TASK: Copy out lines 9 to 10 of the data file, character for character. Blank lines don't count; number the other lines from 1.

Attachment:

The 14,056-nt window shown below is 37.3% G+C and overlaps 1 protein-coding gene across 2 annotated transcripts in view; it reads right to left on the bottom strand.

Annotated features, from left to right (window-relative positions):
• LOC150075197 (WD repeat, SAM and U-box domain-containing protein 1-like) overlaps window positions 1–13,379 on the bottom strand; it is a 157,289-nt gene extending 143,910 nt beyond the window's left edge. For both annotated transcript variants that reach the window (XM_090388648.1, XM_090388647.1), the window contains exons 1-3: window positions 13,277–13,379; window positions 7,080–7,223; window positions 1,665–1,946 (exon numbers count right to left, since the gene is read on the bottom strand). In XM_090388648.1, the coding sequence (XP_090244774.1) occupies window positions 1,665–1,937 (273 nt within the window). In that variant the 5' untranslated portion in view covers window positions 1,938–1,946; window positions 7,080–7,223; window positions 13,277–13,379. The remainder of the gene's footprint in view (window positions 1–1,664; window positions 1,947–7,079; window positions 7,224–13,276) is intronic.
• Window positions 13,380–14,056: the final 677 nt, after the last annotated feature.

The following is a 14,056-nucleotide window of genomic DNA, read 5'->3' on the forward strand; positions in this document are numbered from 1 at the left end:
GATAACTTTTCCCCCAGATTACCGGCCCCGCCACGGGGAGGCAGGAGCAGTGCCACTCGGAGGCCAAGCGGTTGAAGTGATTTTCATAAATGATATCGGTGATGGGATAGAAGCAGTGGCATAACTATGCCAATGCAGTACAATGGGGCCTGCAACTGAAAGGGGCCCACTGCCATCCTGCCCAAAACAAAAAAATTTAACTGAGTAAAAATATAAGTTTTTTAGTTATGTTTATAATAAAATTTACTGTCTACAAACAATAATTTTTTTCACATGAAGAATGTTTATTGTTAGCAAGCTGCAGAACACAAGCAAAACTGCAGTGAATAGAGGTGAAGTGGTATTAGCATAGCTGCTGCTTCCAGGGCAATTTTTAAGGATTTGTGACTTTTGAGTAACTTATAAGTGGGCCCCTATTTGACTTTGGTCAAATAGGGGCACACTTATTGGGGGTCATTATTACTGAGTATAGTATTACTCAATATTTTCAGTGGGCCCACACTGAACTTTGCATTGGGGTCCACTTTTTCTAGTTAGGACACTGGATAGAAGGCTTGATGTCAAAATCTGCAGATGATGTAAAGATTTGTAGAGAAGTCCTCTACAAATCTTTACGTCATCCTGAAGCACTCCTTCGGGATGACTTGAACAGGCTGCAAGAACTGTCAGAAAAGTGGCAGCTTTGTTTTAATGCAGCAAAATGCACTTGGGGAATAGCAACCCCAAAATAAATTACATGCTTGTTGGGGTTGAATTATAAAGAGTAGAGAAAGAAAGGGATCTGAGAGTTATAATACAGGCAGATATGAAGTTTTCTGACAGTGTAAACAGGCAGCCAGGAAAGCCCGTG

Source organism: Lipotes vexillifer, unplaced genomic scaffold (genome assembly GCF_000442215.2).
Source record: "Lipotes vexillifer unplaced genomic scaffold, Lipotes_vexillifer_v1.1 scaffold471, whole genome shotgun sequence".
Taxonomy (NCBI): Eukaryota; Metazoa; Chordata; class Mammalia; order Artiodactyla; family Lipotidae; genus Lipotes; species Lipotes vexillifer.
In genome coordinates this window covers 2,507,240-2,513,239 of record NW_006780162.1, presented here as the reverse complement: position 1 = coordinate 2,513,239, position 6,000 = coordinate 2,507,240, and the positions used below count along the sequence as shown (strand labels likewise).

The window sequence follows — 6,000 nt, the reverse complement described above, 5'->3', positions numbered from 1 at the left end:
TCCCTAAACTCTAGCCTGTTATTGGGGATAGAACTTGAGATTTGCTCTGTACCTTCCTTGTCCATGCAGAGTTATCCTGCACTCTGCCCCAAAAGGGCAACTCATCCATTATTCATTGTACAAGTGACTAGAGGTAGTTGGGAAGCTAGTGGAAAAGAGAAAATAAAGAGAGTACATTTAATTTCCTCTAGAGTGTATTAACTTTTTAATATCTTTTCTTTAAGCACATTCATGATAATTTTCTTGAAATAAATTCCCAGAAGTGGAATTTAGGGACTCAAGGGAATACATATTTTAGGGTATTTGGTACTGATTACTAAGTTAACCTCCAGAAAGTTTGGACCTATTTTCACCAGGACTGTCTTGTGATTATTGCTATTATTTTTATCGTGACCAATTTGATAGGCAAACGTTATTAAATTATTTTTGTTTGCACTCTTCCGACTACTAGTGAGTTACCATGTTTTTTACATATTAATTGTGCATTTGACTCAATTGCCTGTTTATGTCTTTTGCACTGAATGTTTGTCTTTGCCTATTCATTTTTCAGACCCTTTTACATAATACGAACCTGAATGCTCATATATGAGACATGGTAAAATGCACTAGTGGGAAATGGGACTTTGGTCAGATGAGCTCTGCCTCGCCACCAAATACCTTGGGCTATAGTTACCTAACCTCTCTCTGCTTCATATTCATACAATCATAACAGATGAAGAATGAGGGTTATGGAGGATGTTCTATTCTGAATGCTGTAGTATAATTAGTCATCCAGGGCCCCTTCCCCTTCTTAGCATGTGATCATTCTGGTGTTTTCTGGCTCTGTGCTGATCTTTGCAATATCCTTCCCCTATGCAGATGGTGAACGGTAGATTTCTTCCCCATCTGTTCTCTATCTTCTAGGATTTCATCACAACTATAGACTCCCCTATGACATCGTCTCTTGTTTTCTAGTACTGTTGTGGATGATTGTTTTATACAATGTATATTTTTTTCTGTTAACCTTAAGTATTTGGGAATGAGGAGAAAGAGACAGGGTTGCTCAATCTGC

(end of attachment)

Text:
Taxonomy (NCBI): Eukaryota; Metazoa; Chordata; class Mammalia; order Artiodactyla; family Lipotidae; genus Lipotes; species Lipotes vexillifer.
In genome coordinates this window covers 2,507,240-2,513,239 of record NW_006780162.1, presented here as the reverse complement: position 1 = coordinate 2,513,239, position 6,000 = coordinate 2,507,240, and the positions used below count along the sequence as shown (strand labels likewise).